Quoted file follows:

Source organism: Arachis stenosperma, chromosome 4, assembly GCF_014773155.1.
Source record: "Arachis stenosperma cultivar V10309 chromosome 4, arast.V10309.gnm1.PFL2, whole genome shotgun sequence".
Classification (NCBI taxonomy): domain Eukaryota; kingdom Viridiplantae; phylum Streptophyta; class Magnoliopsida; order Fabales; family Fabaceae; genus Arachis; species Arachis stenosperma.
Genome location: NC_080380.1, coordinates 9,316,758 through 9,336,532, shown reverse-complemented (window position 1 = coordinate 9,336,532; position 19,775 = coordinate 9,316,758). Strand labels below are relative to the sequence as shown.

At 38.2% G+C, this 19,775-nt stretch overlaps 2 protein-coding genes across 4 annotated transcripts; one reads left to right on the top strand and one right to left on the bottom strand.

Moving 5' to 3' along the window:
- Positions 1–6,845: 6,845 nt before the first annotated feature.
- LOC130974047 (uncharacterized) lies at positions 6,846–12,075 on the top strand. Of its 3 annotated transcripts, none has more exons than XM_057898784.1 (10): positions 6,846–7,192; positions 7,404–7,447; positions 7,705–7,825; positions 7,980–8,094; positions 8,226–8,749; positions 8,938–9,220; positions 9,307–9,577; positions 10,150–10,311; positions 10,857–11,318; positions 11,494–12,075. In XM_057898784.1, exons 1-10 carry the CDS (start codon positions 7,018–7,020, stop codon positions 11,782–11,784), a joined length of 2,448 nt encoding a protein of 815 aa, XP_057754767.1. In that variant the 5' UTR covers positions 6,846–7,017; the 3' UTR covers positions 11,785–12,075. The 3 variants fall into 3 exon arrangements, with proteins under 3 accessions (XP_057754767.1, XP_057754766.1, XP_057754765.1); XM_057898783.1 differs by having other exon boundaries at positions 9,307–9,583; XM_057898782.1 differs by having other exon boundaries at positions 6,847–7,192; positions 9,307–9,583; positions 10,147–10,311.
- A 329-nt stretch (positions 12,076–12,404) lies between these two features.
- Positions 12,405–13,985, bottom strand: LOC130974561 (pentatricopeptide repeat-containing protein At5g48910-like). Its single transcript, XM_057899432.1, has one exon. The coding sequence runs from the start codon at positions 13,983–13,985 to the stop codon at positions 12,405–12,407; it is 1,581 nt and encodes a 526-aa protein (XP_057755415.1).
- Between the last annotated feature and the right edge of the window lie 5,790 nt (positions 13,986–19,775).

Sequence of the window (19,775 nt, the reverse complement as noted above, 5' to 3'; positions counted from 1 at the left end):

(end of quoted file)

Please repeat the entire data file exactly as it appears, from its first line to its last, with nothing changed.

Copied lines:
Source organism: Arachis stenosperma, chromosome 4, assembly GCF_014773155.1.
Source record: "Arachis stenosperma cultivar V10309 chromosome 4, arast.V10309.gnm1.PFL2, whole genome shotgun sequence".
Classification (NCBI taxonomy): domain Eukaryota; kingdom Viridiplantae; phylum Streptophyta; class Magnoliopsida; order Fabales; family Fabaceae; genus Arachis; species Arachis stenosperma.
Genome location: NC_080380.1, coordinates 9,316,758 through 9,336,532, shown reverse-complemented (window position 1 = coordinate 9,336,532; position 19,775 = coordinate 9,316,758). Strand labels below are relative to the sequence as shown.

At 38.2% G+C, this 19,775-nt stretch overlaps 2 protein-coding genes across 4 annotated transcripts; one reads left to right on the top strand and one right to left on the bottom strand.

Moving 5' to 3' along the window:
- Positions 1–6,845: 6,845 nt before the first annotated feature.
- LOC130974047 (uncharacterized) lies at positions 6,846–12,075 on the top strand. Of its 3 annotated transcripts, none has more exons than XM_057898784.1 (10): positions 6,846–7,192; positions 7,404–7,447; positions 7,705–7,825; positions 7,980–8,094; positions 8,226–8,749; positions 8,938–9,220; positions 9,307–9,577; positions 10,150–10,311; positions 10,857–11,318; positions 11,494–12,075. In XM_057898784.1, exons 1-10 carry the CDS (start codon positions 7,018–7,020, stop codon positions 11,782–11,784), a joined length of 2,448 nt encoding a protein of 815 aa, XP_057754767.1. In that variant the 5' UTR covers positions 6,846–7,017; the 3' UTR covers positions 11,785–12,075. The 3 variants fall into 3 exon arrangements, with proteins under 3 accessions (XP_057754767.1, XP_057754766.1, XP_057754765.1); XM_057898783.1 differs by having other exon boundaries at positions 9,307–9,583; XM_057898782.1 differs by having other exon boundaries at positions 6,847–7,192; positions 9,307–9,583; positions 10,147–10,311.
- A 329-nt stretch (positions 12,076–12,404) lies between these two features.
- Positions 12,405–13,985, bottom strand: LOC130974561 (pentatricopeptide repeat-containing protein At5g48910-like). Its single transcript, XM_057899432.1, has one exon. The coding sequence runs from the start codon at positions 13,983–13,985 to the stop codon at positions 12,405–12,407; it is 1,581 nt and encodes a 526-aa protein (XP_057755415.1).
- Between the last annotated feature and the right edge of the window lie 5,790 nt (positions 13,986–19,775).

Sequence of the window (19,775 nt, the reverse complement as noted above, 5' to 3'; positions counted from 1 at the left end):